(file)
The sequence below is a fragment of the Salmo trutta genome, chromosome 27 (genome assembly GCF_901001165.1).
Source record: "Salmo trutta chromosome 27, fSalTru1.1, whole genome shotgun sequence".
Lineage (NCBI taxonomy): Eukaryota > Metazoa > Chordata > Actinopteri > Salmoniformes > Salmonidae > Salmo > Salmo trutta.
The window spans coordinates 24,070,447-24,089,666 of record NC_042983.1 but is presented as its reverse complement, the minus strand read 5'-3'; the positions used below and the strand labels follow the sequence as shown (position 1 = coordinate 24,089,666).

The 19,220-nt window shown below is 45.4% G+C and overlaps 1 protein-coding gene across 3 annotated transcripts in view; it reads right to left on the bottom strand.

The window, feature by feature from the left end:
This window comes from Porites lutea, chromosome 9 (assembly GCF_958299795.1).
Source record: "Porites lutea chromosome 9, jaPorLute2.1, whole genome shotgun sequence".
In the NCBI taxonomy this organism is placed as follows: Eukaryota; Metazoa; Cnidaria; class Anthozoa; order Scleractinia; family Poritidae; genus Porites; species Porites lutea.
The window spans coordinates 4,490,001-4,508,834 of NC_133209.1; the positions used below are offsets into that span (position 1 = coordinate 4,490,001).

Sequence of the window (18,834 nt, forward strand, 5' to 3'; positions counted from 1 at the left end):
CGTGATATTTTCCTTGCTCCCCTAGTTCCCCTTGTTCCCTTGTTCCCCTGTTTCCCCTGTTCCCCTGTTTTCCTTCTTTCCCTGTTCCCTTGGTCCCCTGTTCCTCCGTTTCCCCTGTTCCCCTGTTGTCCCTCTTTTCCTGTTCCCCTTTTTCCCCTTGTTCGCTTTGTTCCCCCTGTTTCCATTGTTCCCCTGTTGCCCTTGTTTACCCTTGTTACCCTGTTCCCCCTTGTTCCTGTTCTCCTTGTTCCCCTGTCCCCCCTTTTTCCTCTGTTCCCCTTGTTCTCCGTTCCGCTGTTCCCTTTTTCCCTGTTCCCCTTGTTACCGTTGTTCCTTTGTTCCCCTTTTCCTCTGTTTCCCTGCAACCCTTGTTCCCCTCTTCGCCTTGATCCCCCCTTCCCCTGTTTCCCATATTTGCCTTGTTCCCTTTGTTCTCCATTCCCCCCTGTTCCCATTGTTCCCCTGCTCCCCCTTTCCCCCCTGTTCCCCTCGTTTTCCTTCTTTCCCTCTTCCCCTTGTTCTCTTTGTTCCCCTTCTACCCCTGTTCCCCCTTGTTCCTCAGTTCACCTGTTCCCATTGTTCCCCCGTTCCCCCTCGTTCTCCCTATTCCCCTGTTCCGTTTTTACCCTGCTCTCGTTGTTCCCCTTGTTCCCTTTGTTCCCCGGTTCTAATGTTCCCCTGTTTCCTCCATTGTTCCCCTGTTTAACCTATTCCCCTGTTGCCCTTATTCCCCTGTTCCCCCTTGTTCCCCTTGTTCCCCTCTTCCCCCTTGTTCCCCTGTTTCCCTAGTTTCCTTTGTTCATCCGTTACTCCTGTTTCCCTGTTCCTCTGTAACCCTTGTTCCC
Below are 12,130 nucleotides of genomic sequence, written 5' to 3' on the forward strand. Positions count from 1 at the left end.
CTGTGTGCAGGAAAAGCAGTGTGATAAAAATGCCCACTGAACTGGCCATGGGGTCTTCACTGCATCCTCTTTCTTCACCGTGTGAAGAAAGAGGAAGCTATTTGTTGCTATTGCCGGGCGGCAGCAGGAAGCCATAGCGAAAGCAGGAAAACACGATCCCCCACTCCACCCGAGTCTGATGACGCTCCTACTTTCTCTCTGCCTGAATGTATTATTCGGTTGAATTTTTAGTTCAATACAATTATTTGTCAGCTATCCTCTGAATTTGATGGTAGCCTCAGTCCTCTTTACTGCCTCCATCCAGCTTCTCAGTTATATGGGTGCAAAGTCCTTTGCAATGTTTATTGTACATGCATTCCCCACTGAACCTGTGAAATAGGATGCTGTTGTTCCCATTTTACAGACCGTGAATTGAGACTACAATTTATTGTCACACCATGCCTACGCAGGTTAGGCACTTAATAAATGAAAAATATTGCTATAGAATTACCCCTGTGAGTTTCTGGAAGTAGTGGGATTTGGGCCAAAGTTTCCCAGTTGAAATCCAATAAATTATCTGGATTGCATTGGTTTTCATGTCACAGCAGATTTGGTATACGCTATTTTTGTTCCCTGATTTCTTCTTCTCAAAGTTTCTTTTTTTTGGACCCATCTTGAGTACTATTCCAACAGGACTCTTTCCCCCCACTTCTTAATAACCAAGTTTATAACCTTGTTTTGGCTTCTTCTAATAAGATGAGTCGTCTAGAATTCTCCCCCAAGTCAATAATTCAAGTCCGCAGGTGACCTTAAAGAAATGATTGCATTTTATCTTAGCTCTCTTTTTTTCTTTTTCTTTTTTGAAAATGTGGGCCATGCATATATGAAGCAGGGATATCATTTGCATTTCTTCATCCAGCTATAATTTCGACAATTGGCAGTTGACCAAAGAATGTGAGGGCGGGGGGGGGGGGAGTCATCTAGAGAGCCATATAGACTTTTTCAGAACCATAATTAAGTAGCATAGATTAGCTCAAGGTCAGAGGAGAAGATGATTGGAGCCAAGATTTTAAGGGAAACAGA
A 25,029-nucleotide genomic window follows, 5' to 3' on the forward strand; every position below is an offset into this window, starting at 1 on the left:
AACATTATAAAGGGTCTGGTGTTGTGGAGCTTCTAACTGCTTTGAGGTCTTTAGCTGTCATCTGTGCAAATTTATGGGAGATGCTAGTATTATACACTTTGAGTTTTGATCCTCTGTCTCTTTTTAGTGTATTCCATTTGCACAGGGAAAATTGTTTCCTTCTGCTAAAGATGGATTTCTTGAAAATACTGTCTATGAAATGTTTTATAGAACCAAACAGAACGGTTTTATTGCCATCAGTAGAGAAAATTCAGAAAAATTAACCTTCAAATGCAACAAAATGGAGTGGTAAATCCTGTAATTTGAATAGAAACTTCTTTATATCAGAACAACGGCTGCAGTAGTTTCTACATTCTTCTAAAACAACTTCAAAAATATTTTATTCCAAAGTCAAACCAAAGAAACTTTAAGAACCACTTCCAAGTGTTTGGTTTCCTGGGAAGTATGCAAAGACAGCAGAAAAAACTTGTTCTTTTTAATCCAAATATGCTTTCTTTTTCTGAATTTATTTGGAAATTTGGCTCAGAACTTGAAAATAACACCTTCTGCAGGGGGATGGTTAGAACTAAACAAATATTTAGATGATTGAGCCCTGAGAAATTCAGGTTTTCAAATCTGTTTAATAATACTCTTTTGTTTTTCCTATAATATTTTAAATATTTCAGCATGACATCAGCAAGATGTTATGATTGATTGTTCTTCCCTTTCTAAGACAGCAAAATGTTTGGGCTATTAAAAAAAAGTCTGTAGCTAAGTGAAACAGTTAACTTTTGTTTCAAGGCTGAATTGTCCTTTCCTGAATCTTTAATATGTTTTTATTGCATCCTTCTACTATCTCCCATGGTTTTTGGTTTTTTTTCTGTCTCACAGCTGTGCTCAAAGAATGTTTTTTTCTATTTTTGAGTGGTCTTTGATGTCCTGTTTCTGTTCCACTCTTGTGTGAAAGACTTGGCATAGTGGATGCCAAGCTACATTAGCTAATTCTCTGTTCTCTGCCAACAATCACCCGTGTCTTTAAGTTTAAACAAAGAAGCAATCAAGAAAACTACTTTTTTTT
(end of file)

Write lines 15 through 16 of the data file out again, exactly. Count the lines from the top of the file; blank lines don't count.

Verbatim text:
A 25,029-nucleotide genomic window follows, 5' to 3' on the forward strand; every position below is an offset into this window, starting at 1 on the left:
AACATTATAAAGGGTCTGGTGTTGTGGAGCTTCTAACTGCTTTGAGGTCTTTAGCTGTCATCTGTGCAAATTTATGGGAGATGCTAGTATTATACACTTTGAGTTTTGATCCTCTGTCTCTTTTTAGTGTATTCCATTTGCACAGGGAAAATTGTTTCCTTCTGCTAAAGATGGATTTCTTGAAAATACTGTCTATGAAATGTTTTATAGAACCAAACAGAACGGTTTTATTGCCATCAGTAGAGAAAATTCAGAAAAATTAACCTTCAAATGCAACAAAATGGAGTGGTAAATCCTGTAATTTGAATAGAAACTTCTTTATATCAGAACAACGGCTGCAGTAGTTTCTACATTCTTCTAAAACAACTTCAAAAATATTTTATTCCAAAGTCAAACCAAAGAAACTTTAAGAACCACTTCCAAGTGTTTGGTTTCCTGGGAAGTATGCAAAGACAGCAGAAAAAACTTGTTCTTTTTAATCCAAATATGCTTTCTTTTTCTGAATTTATTTGGAAATTTGGCTCAGAACTTGAAAATAACACCTTCTGCAGGGGGATGGTTAGAACTAAACAAATATTTAGATGATTGAGCCCTGAGAAATTCAGGTTTTCAAATCTGTTTAATAATACTCTTTTGTTTTTCCTATAATATTTTAAATATTTCAGCATGACATCAGCAAGATGTTATGATTGATTGTTCTTCCCTTTCTAAGACAGCAAAATGTTTGGGCTATTAAAAAAAAGTCTGTAGCTAAGTGAAACAGTTAACTTTTGTTTCAAGGCTGAATTGTCCTTTCCTGAATCTTTAATATGTTTTTATTGCATCCTTCTACTATCTCCCATGGTTTTTGGTTTTTTTTCTGTCTCACAGCTGTGCTCAAAGAATGTTTTTTTCTATTTTTGAGTGGTCTTTGATGTCCTGTTTCTGTTCCACTCTTGTGTGAAAGACTTGGCATAGTGGATGCCAAGCTACATTAGCTAATTCTCTGTTCTCTGCCAACAATCACCCGTGTCTTTAAGTTTAAACAAAGAAGCAATCAAGAAAACTACTTTTTTTT